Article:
As you may know, I’ve recently moved to Bristol, and as any sensible fitty in a new city would, I’ve decided to lace up my trainers and learn my way around via some new running routes.
And I’ll be honest. It’s been pretty dismal to date. So far, so lost. I’ve been blessed with many things, but a sense of direction is definitely not one of them. I can go into a shop, and when I come out of said shop, have absolutely no concept of the direction I was walking when I went into that shop. It’s pretty frustrating, although things have been alleviated in recent years with the emergence of Google Maps.
Anyway, I’m writing this because today, I attempted Run Number 2. Now, I’ve been here almost a fortnight, and I’d have expected to get at least four or five runs in by now. Unfortunately, the first was such a sh*t show, that I needed almost a week to psych myself up for today’s attempt. And on reflection of today’s run, I’ll be honest: I’ve scared myself off another one until the Earth experiences nuclear winter.
It looked so simple. Find the river, and run along it. The beauty of a river means that, as long as you keep it on one side of you, then you can’t go wrong (provided you stop when you hit the sea, I guess). Well, I found the river, so was already feeling like I’d achieved something more than the first run, which consisted of me running around a roundabout, into an estate, and sheepishly walking back along a dual carriageway I didn’t anticipate.
There it was, river to my left, feet slap-slapping, sun gleaming through the trees and a nice pace stretching ahead of me. Just as long as I could hug that river, I’d reach the bridge I was trying to reach across the other side of the city in no time. Life felt good.
And then, something happened. Roadworks. Diversion. Underpass and a woodland road. I kept my head cool. Google Maps would save me. There I was, a little blue dot among the trees. It was going to be ok.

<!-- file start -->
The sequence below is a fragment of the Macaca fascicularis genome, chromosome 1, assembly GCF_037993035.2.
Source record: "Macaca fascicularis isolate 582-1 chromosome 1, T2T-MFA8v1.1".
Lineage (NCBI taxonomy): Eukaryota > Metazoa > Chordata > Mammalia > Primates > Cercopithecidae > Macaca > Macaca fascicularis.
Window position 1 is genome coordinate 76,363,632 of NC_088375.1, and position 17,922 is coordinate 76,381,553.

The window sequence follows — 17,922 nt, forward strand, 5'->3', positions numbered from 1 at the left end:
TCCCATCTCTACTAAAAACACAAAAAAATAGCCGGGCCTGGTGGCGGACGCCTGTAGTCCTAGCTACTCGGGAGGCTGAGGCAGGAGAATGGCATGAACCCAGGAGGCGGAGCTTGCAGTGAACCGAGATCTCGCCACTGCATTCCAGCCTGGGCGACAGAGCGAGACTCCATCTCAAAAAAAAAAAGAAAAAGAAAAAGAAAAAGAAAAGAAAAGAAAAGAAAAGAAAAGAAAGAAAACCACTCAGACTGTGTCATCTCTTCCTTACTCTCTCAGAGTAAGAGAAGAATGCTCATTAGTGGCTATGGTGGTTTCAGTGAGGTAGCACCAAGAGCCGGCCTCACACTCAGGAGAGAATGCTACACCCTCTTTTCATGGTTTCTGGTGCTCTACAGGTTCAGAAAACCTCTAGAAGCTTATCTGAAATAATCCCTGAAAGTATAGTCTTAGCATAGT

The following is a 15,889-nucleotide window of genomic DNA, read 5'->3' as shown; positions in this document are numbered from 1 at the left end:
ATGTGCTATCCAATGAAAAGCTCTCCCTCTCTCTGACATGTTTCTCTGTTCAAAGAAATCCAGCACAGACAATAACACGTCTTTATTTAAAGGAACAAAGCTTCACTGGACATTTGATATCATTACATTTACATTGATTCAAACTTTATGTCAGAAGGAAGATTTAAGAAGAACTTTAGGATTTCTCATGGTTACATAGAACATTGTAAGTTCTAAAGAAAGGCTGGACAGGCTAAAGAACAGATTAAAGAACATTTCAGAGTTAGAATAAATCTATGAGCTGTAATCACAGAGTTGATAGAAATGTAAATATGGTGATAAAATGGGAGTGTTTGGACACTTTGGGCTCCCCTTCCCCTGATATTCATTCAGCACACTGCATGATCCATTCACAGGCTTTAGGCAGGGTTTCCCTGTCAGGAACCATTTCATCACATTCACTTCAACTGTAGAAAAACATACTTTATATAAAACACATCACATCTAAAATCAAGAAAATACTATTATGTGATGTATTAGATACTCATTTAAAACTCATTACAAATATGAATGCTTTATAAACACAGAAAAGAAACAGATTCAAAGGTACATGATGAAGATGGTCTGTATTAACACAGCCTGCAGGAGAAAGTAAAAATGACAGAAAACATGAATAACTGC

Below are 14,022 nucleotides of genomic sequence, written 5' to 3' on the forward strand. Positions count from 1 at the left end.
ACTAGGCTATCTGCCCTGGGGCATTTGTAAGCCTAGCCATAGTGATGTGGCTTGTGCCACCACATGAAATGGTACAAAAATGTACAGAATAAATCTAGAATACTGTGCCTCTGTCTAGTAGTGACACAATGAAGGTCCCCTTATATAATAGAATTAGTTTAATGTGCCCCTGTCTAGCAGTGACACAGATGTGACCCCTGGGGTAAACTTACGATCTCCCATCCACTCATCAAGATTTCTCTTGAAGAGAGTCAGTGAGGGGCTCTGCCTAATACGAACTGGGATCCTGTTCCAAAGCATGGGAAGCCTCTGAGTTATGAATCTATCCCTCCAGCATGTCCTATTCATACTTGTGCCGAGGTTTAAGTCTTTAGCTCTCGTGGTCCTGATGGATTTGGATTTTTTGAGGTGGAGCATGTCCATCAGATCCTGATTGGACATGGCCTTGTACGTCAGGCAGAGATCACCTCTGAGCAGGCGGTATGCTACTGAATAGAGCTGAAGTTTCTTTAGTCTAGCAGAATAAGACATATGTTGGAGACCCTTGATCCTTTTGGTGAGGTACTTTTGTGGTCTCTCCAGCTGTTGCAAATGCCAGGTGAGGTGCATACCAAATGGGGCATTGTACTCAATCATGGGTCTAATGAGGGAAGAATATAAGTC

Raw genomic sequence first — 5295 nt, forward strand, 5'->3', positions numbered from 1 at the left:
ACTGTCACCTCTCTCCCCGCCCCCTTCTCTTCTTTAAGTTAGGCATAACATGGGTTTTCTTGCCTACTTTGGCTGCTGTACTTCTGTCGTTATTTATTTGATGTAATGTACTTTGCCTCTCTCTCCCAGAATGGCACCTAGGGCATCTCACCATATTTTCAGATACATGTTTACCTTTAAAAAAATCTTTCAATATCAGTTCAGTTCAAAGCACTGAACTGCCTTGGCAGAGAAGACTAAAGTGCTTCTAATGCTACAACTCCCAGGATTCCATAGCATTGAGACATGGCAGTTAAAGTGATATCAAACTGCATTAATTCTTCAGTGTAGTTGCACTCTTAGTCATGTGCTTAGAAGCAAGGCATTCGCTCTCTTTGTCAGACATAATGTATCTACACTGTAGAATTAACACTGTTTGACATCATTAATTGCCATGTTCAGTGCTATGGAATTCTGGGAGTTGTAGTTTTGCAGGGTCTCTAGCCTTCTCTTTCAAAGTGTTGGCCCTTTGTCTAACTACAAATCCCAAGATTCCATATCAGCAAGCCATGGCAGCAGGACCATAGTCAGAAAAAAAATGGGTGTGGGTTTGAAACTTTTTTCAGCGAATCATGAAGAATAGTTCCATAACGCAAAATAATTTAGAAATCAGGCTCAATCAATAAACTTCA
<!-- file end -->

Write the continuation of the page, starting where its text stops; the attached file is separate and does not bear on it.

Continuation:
Except, try as I might, that blue dot would not, could not navigate its way around the diversion, because Google Maps hadn’t been updated to explain a tiny, winding path on the outskirts of Somerset to this confused Londoner. To navigate this bright orange plastic fencing ahead of me, would have meant I had to rely solely on my sense of direction. Which, as we’ve already established, pretty much meant it was game over.
I watched that blue dot wonder off to a country house estate. It got stuck on the wrong side of an A-road that was impossible to cross. It stopped jogging. It started walking, like a lost cat trying to retrace its steps, but getting confused by the smell of bacon in the distance.
I eventually reached the bridge I’d been aiming for, only to look up at it, soaring 150 feet above my head, and wondering whether it was too desperate a measure to scale the cliff face up onto it. I was on the wrong side of the river. It looked fast flowing, but pretty shallow. Could I swim it? As these thoughts genuinely entered my head, I realised the last time I’d eaten anything was 15 hours ago, and my brain had probably started to digest itself.
Two and a half hours that 5 mile run took me. I pretty much mapped out the whole of South west England, although you and I both know doesn’t necessarily mean I could tell you one correct turning.
I arrived back home with 5% battery, dehydrated and starving. And it’s this sorry tale that has lead me to put together…
Five Basic Tips for Morons: How to Survive a Run in a New City:
- Charge your phone, because you name’s not Garmin.
- Take water, because humans need to drink.
- Eat before you go, because humans need energy.
- Take a bank card. Because then at least they’ll be able to identify you when your body is found, pecked to death by seagulls in six months time.
- Tell someone where you’re going. (In my case, I decided my Instagram followers were probably going to be my best bet for being saved, and so I uploaded my sorry tale on my feed in real time… Which is probably why my battery was too low for Google Maps to navigate me back to my house… And I’ve probably got myself and only myself to blame).
It’s that simple really. Don’t set off with no money, no energy, no water and no clue. Don’t waste your battery on getting a cheap laugh from your social media followers, when, y’know, YOU NEED IT TO GET BACK HOME. The fact I’m writing the above simple suggestions is lunacy, but today has proved that even those of us with plenty of fitness experience sometimes fail to engage their brain.
And if you’re ever in Bristol, hit me up, because I know a great little running route…